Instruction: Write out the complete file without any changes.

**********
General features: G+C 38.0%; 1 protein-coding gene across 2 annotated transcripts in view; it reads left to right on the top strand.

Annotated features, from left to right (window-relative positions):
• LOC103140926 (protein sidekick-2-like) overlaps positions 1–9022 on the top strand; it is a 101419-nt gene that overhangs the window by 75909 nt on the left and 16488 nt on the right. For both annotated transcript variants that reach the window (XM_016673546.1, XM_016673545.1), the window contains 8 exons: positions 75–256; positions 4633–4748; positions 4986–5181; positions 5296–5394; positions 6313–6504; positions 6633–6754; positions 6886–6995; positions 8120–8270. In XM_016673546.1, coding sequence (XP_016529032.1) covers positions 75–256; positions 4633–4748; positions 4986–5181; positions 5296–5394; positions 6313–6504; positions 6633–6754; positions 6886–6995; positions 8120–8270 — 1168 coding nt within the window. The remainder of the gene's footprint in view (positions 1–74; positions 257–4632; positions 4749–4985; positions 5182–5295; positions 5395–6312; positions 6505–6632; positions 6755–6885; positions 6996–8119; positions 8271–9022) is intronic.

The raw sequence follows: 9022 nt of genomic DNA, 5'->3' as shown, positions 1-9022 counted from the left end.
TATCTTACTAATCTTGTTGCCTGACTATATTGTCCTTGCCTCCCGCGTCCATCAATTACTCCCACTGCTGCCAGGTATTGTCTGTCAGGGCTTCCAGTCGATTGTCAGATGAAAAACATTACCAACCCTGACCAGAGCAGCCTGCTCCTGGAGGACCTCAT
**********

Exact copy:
General features: G+C 38.0%; 1 protein-coding gene across 2 annotated transcripts in view; it reads left to right on the top strand.

Annotated features, from left to right (window-relative positions):
• LOC103140926 (protein sidekick-2-like) overlaps positions 1–9022 on the top strand; it is a 101419-nt gene that overhangs the window by 75909 nt on the left and 16488 nt on the right. For both annotated transcript variants that reach the window (XM_016673546.1, XM_016673545.1), the window contains 8 exons: positions 75–256; positions 4633–4748; positions 4986–5181; positions 5296–5394; positions 6313–6504; positions 6633–6754; positions 6886–6995; positions 8120–8270. In XM_016673546.1, coding sequence (XP_016529032.1) covers positions 75–256; positions 4633–4748; positions 4986–5181; positions 5296–5394; positions 6313–6504; positions 6633–6754; positions 6886–6995; positions 8120–8270 — 1168 coding nt within the window. The remainder of the gene's footprint in view (positions 1–74; positions 257–4632; positions 4749–4985; positions 5182–5295; positions 5395–6312; positions 6505–6632; positions 6755–6885; positions 6996–8119; positions 8271–9022) is intronic.

The raw sequence follows: 9022 nt of genomic DNA, 5'->3' as shown, positions 1-9022 counted from the left end.
TATCTTACTAATCTTGTTGCCTGACTATATTGTCCTTGCCTCCCGCGTCCATCAATTACTCCCACTGCTGCCAGGTATTGTCTGTCAGGGCTTCCAGTCGATTGTCAGATGAAAAACATTACCAACCCTGACCAGAGCAGCCTGCTCCTGGAGGACCTCAT